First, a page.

When the sun goes down on fishing islands like Remba and Ringiti, fisherman back form a hard day of work resort to the nightly activities of drinking and sex. If the catch is big, the local bar is roaring with drunks and the hotel rooms are all full. Reading and being told about the practices that lead to the spread of HIV in these areas is one thing, hearing it bang against the tin wall alongside your bed is another.
For the past few weeks, we have been living the lives of migrant fisherman, traveling island to island. We have been eating what the fisherfolk eat, bathing where the fisherfolk bathe, and sleeping where fisherfolk sleep. Our lodging has been in the tin "hotels" that are the center of the prostitution practices on the islands. (The last we stayed in was called the "Usisime Guest House", translated "Don't-talk-about-it Guest House".) The rooms are little more than a tin box with a bed, and come with one candle, the source of light that lasts as long as most of the activities undertaken in these rooms. Rates are ~75-100KSh/ night (a little over 1 dollar), or they can be rented out for the "short-term" in hourly intervals. Each night, nearly all of the rooms surrounding ours are filled with fisherman and the women that are exchanging sex for fish with them, or prostitutes from the bar. Walking out of our room after one of our first nights in one of these hotels, we were torn between being disgusted by the used condom left in the hallway, and being pleased that at least one was used.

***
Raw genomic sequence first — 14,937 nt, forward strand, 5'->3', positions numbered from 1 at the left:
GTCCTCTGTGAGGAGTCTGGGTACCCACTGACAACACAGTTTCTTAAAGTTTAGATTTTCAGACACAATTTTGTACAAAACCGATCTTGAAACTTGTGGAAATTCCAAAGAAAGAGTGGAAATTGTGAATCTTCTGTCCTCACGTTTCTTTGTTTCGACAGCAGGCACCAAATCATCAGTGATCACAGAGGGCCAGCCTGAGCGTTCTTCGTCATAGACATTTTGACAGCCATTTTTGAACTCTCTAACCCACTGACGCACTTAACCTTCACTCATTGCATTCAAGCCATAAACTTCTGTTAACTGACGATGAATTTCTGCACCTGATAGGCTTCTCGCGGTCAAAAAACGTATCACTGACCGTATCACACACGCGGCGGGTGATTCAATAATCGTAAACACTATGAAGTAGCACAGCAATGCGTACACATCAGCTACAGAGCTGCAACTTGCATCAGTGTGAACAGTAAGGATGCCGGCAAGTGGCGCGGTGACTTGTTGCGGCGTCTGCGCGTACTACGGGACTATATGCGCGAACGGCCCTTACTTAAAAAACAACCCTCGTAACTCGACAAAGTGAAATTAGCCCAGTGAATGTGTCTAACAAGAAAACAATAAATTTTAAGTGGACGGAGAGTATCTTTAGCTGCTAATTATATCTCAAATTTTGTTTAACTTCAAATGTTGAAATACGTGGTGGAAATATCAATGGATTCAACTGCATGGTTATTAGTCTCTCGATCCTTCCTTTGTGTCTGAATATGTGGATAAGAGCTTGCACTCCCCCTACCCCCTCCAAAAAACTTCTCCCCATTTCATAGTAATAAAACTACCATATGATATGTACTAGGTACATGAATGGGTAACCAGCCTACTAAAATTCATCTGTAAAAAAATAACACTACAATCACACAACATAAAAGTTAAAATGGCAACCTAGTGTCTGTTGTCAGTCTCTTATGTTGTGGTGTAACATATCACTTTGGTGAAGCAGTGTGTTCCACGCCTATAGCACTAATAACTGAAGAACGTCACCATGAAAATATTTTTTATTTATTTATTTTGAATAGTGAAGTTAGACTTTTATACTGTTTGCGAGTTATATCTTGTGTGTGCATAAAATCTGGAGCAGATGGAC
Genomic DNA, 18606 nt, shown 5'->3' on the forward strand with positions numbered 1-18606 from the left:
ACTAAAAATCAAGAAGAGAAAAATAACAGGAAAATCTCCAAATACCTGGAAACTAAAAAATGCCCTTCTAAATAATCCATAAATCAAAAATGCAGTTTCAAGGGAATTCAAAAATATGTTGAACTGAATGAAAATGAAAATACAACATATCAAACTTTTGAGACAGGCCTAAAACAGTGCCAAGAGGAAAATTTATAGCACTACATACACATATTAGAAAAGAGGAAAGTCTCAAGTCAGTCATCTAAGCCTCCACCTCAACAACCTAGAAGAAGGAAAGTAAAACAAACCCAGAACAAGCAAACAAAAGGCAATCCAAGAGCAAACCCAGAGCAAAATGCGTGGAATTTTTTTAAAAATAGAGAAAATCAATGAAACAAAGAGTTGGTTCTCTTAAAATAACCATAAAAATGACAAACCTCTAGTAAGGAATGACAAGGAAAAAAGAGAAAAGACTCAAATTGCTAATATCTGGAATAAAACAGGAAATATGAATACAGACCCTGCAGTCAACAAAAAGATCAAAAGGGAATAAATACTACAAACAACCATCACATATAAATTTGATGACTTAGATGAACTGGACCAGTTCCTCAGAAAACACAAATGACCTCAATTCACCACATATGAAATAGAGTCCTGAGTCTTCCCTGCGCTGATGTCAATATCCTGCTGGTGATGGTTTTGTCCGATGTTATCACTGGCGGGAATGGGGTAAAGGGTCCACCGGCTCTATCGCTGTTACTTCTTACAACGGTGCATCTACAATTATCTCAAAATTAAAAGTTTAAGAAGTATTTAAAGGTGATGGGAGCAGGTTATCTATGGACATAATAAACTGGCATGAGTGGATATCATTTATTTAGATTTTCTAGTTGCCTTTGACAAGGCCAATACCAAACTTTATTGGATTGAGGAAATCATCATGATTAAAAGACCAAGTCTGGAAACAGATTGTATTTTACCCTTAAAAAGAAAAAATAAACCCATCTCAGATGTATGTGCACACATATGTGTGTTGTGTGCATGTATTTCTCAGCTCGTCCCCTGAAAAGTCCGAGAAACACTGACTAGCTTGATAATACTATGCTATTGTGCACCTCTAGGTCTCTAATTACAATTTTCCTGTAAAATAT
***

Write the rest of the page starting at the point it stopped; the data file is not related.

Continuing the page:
Our clinics providing sexually transmitted disease treatment and anti-retroviral therapy are often held in the same location that the disease was likely transmitted in the first place. We rent either the hotel rooms described above or partition the local bar into patient rooms and treatment areas. After seeing a steady flow of patients all day, we are often left no other option (as there is none available in town), but to sleep in the same room that we have been seeing patients all day. Picture your doctor treating ill patients all day on the same table, then deciding to curl up on that table and sleep for the night-- that will give you a good idea of how we've been living.
The islands have no source of clean water, leaving most to drink water straight from the lake (although we rely on bottled water). As there are no public latrines, you must walk to the end of the island away from homes to relieve yourself. When the rains come and wash the rocky island clean, cholera and waterbourne diseases run rampant as this waste trickles down to the source of drinking water. This also makes bathing tricky, as the water you are to bathe in is likely dirtier than you are in the first place. We have been forced to do our best to find a "clean" point of the island, scrub up, and swim out into Lake Victoria. Food is severd in one "restaurant" in town, which often has a long menu posted upon the wall. However, after ordering you quickly learn that the only available options are fried fish, boiled fish, or fish stew.
The experience of eating, sleeping, drinking, and bathing as migrant fisherfolk for the past few weeks has allowed us to enter into the lives of the population we have been working with. We have seen and heard firsthand the practices that contribute to HIV in these areas. Most of all, the undeniable link between poverty and the spread of disease has been cemented into our consciousness.